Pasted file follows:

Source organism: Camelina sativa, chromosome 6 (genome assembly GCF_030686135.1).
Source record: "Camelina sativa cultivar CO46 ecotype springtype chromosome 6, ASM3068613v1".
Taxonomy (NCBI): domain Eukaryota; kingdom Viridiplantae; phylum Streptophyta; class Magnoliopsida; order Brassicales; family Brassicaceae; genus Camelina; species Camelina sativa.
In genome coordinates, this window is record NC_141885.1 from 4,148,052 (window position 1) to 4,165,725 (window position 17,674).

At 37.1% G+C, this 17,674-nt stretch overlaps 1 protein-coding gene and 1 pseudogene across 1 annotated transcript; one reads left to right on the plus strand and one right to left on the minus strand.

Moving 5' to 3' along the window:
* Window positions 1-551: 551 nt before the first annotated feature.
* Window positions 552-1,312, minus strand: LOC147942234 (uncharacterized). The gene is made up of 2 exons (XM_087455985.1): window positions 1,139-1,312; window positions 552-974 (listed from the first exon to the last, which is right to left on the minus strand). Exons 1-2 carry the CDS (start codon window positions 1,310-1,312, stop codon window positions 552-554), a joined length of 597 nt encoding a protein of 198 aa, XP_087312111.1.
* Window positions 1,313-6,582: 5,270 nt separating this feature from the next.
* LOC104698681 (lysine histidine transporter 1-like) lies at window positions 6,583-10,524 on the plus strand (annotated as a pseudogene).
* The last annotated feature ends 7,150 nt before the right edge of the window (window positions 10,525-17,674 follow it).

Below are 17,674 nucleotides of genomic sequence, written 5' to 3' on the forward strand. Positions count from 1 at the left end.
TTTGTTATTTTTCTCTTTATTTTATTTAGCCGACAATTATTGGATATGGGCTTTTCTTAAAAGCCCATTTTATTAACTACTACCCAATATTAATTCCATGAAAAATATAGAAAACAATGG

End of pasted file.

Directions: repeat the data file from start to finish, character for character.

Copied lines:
Source organism: Camelina sativa, chromosome 6 (genome assembly GCF_030686135.1).
Source record: "Camelina sativa cultivar CO46 ecotype springtype chromosome 6, ASM3068613v1".
Taxonomy (NCBI): domain Eukaryota; kingdom Viridiplantae; phylum Streptophyta; class Magnoliopsida; order Brassicales; family Brassicaceae; genus Camelina; species Camelina sativa.
In genome coordinates, this window is record NC_141885.1 from 4,148,052 (window position 1) to 4,165,725 (window position 17,674).

At 37.1% G+C, this 17,674-nt stretch overlaps 1 protein-coding gene and 1 pseudogene across 1 annotated transcript; one reads left to right on the plus strand and one right to left on the minus strand.

Moving 5' to 3' along the window:
* Window positions 1-551: 551 nt before the first annotated feature.
* Window positions 552-1,312, minus strand: LOC147942234 (uncharacterized). The gene is made up of 2 exons (XM_087455985.1): window positions 1,139-1,312; window positions 552-974 (listed from the first exon to the last, which is right to left on the minus strand). Exons 1-2 carry the CDS (start codon window positions 1,310-1,312, stop codon window positions 552-554), a joined length of 597 nt encoding a protein of 198 aa, XP_087312111.1.
* Window positions 1,313-6,582: 5,270 nt separating this feature from the next.
* LOC104698681 (lysine histidine transporter 1-like) lies at window positions 6,583-10,524 on the plus strand (annotated as a pseudogene).
* The last annotated feature ends 7,150 nt before the right edge of the window (window positions 10,525-17,674 follow it).

Below are 17,674 nucleotides of genomic sequence, written 5' to 3' on the forward strand. Positions count from 1 at the left end.
TTTGTTATTTTTCTCTTTATTTTATTTAGCCGACAATTATTGGATATGGGCTTTTCTTAAAAGCCCATTTTATTAACTACTACCCAATATTAATTCCATGAAAAATATAGAAAACAATGG